Jerusalem is Israel's capital, and is treated as such by just about every country that matters, even though none of them can say the words. A number of governments have "consulates" in Jerusalem, that do about the same as offices in Tel Aviv called "embassies." Some of them have apartments in Jerusalem where their ambassadors stay while doing their business with Israeli officials.
Now both Israeli and Palestinian officials are saying that they'll meet and talk without preconditions. But both have made very clear that they are unlikely to agree to anything without a number of features expressed time and again.
Currently public opinion polls in both Israel and Palestine should be depressing those continuing to believe in a formal peace. Majorities of Palestinians are unwilling to give up demands for everything over the 1967 lines or to assure school programs that treat Israel as a legitimate existence. A majority of Israelis used to support a two-state solution, but recent polls indicate that the population has turned against the idea of a Palestinian state.
The one-state solution said by leftists here and abroad to be the alternative to two states is the nonsense of the ignorant. No Israeli politician likely to get into government would agree to accept a significant number of Palestinians as Israelis.
We can wonder about the power of public opinion. The Palestine National Authority, in either its West Bank or Gaza formulations, is no more democratic or responsive to the public than any other Arab or Muslim country. Israel is as democratic as any country. It's politicians are wary of acting against the public. But its public is as fickle as any, and the prospect of a formal peace may tilt the public back to where it was in support of a Palestinian state.
Israelis and others should be careful of betting anything substantial that there'll be a formal peace accord. Yet there already is something workable that benefits Israel and both parts of Palestine. The West Bank is a lot better off than Gaza, but both are passive in accepting what their leaders provide, more or less like other Muslim populations. More than 100,000 West Bankers work legally or illegally in Israel, with proportions in respect to populations that are comparable to non-citizens working in the US or western Europe. Palestinians, especially from the West Bank, also come more or less freely for religious services, family visits, and health care not available in their hospitals.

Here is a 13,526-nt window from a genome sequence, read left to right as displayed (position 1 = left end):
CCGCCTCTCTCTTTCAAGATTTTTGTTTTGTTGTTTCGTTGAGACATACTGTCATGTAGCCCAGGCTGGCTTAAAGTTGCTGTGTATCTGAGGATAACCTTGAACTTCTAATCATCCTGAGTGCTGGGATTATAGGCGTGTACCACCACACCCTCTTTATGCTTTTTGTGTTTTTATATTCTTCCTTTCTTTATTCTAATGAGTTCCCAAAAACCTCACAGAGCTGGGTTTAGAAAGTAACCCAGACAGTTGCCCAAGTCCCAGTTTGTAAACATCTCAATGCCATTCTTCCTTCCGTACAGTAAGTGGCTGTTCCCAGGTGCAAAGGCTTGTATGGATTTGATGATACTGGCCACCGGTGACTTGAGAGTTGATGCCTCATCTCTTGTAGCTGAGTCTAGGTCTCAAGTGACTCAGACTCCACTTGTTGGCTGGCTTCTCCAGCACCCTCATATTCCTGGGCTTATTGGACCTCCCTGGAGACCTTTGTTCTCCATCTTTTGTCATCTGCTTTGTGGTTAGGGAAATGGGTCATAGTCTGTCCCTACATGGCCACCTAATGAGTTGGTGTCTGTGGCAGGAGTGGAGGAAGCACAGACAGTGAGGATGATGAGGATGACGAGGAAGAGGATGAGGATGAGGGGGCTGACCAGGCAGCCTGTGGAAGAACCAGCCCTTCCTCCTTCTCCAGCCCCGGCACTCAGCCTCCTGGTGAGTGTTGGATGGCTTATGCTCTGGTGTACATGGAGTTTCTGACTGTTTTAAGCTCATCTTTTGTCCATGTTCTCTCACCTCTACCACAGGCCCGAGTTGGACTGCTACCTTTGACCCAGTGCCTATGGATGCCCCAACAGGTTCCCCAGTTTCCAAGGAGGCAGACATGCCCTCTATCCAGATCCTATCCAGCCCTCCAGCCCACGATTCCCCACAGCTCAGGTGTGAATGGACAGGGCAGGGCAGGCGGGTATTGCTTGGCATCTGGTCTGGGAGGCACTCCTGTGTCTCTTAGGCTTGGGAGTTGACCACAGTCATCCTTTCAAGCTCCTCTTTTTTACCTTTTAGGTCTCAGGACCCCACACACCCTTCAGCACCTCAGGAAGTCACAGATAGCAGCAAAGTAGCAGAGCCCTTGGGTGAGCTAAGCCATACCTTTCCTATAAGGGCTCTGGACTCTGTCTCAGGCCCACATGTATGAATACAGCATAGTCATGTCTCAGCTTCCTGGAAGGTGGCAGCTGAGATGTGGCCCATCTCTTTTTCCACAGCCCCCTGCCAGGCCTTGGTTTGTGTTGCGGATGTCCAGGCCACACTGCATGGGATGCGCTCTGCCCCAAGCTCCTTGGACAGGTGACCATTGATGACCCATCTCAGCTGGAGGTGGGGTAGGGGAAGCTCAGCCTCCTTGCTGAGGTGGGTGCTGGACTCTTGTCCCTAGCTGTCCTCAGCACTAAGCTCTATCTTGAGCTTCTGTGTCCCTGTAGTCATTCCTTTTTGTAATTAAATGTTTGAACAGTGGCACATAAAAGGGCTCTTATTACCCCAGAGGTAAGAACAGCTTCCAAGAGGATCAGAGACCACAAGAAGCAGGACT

Israel provides for the entry of supplies to both places, and intervenes for the sake of its security in ways that compare favorably with how the US has dealt with Afghanistan and Iraq.
Both Israelis and West Bank Palestinians may continue to live pretty well, compared to relevant others, without a peace process presided over by the worthies of the world. Gazans don't live like New Yorkers, but not all that different from many Africans and with greater safety than Syrians, Iraqis, Libyans, Yemenites, and Somalis.
We'll keep watching with interest how American politicians deal with the western world's most cumbersome health system, and their ambivalence with respect to illegal migrants.
If the pols succeed, and Americans learn to eat less, the country's measure of longevity may improve from something like #40 in the world.
It's easier to accuse Mexicans and others of criminality than to take guns away from home grown criminals, and its hard to get Americans to do the dirty work at the wages that migrants are willing to accept.
Politicians of Britain and Europe will deal with details no less complex. We'll wonder if the results will be significantly different from the current status of the UK in Europe but not entirely, and especially with pounds rather than euros, road signs in miles, and personal weights in stones.
As the Preacher wrote long ago, there isn't likely to be something new under the heavens.
Most of the time that's true. But not always.
Ira Sharkansky (Emeritus)
Department of Political Science
Hebrew University of Jerusalem
Department of Political Science
Hebrew University of Jerusalem